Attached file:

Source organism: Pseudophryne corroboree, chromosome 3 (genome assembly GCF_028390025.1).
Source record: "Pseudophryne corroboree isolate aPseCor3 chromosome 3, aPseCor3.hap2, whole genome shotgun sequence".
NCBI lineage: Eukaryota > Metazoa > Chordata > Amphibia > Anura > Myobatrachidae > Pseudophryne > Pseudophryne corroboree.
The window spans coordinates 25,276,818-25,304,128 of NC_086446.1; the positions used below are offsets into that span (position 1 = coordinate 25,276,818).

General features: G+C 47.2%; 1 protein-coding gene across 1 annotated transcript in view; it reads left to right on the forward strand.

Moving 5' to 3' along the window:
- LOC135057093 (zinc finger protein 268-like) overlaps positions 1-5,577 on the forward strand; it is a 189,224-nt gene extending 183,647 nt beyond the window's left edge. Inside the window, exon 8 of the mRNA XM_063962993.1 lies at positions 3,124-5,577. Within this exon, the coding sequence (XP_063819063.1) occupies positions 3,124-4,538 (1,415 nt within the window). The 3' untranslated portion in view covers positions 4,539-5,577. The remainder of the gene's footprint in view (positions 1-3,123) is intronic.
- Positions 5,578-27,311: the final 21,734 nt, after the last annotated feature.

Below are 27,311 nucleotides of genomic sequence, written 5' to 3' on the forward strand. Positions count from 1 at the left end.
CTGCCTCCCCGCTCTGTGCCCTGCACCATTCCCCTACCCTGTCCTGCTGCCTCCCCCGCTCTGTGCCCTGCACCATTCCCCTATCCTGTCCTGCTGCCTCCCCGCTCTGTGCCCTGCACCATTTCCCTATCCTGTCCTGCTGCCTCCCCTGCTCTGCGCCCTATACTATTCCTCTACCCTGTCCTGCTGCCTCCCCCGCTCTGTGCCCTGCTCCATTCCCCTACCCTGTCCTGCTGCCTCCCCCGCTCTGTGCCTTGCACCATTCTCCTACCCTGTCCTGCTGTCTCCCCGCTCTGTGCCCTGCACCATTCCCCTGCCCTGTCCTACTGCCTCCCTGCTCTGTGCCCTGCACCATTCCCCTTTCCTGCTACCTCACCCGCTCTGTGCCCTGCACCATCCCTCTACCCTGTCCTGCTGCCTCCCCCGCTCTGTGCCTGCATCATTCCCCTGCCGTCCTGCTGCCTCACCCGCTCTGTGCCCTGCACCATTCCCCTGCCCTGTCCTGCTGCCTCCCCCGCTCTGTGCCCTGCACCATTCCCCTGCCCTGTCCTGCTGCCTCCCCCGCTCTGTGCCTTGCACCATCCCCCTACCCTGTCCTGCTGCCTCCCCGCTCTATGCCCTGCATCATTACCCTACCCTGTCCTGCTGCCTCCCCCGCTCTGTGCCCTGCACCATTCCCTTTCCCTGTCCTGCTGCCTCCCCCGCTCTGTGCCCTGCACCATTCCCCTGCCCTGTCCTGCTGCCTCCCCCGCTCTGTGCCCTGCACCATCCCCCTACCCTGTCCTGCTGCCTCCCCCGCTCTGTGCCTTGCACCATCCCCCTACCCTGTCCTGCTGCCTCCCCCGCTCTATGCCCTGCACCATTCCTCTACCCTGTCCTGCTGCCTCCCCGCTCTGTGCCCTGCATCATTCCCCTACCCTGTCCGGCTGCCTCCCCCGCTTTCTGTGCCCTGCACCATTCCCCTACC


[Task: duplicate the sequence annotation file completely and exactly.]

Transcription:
Source organism: Pseudophryne corroboree, chromosome 3 (genome assembly GCF_028390025.1).
Source record: "Pseudophryne corroboree isolate aPseCor3 chromosome 3, aPseCor3.hap2, whole genome shotgun sequence".
NCBI lineage: Eukaryota > Metazoa > Chordata > Amphibia > Anura > Myobatrachidae > Pseudophryne > Pseudophryne corroboree.
The window spans coordinates 25,276,818-25,304,128 of NC_086446.1; the positions used below are offsets into that span (position 1 = coordinate 25,276,818).

General features: G+C 47.2%; 1 protein-coding gene across 1 annotated transcript in view; it reads left to right on the forward strand.

Moving 5' to 3' along the window:
- LOC135057093 (zinc finger protein 268-like) overlaps positions 1-5,577 on the forward strand; it is a 189,224-nt gene extending 183,647 nt beyond the window's left edge. Inside the window, exon 8 of the mRNA XM_063962993.1 lies at positions 3,124-5,577. Within this exon, the coding sequence (XP_063819063.1) occupies positions 3,124-4,538 (1,415 nt within the window). The 3' untranslated portion in view covers positions 4,539-5,577. The remainder of the gene's footprint in view (positions 1-3,123) is intronic.
- Positions 5,578-27,311: the final 21,734 nt, after the last annotated feature.

Below are 27,311 nucleotides of genomic sequence, written 5' to 3' on the forward strand. Positions count from 1 at the left end.
CTGCCTCCCCGCTCTGTGCCCTGCACCATTCCCCTACCCTGTCCTGCTGCCTCCCCCGCTCTGTGCCCTGCACCATTCCCCTATCCTGTCCTGCTGCCTCCCCGCTCTGTGCCCTGCACCATTTCCCTATCCTGTCCTGCTGCCTCCCCTGCTCTGCGCCCTATACTATTCCTCTACCCTGTCCTGCTGCCTCCCCCGCTCTGTGCCCTGCTCCATTCCCCTACCCTGTCCTGCTGCCTCCCCCGCTCTGTGCCTTGCACCATTCTCCTACCCTGTCCTGCTGTCTCCCCGCTCTGTGCCCTGCACCATTCCCCTGCCCTGTCCTACTGCCTCCCTGCTCTGTGCCCTGCACCATTCCCCTTTCCTGCTACCTCACCCGCTCTGTGCCCTGCACCATCCCTCTACCCTGTCCTGCTGCCTCCCCCGCTCTGTGCCTGCATCATTCCCCTGCCGTCCTGCTGCCTCACCCGCTCTGTGCCCTGCACCATTCCCCTGCCCTGTCCTGCTGCCTCCCCCGCTCTGTGCCCTGCACCATTCCCCTGCCCTGTCCTGCTGCCTCCCCCGCTCTGTGCCTTGCACCATCCCCCTACCCTGTCCTGCTGCCTCCCCGCTCTATGCCCTGCATCATTACCCTACCCTGTCCTGCTGCCTCCCCCGCTCTGTGCCCTGCACCATTCCCTTTCCCTGTCCTGCTGCCTCCCCCGCTCTGTGCCCTGCACCATTCCCCTGCCCTGTCCTGCTGCCTCCCCCGCTCTGTGCCCTGCACCATCCCCCTACCCTGTCCTGCTGCCTCCCCCGCTCTGTGCCTTGCACCATCCCCCTACCCTGTCCTGCTGCCTCCCCCGCTCTATGCCCTGCACCATTCCTCTACCCTGTCCTGCTGCCTCCCCGCTCTGTGCCCTGCATCATTCCCCTACCCTGTCCGGCTGCCTCCCCCGCTTTCTGTGCCCTGCACCATTCCCCTACC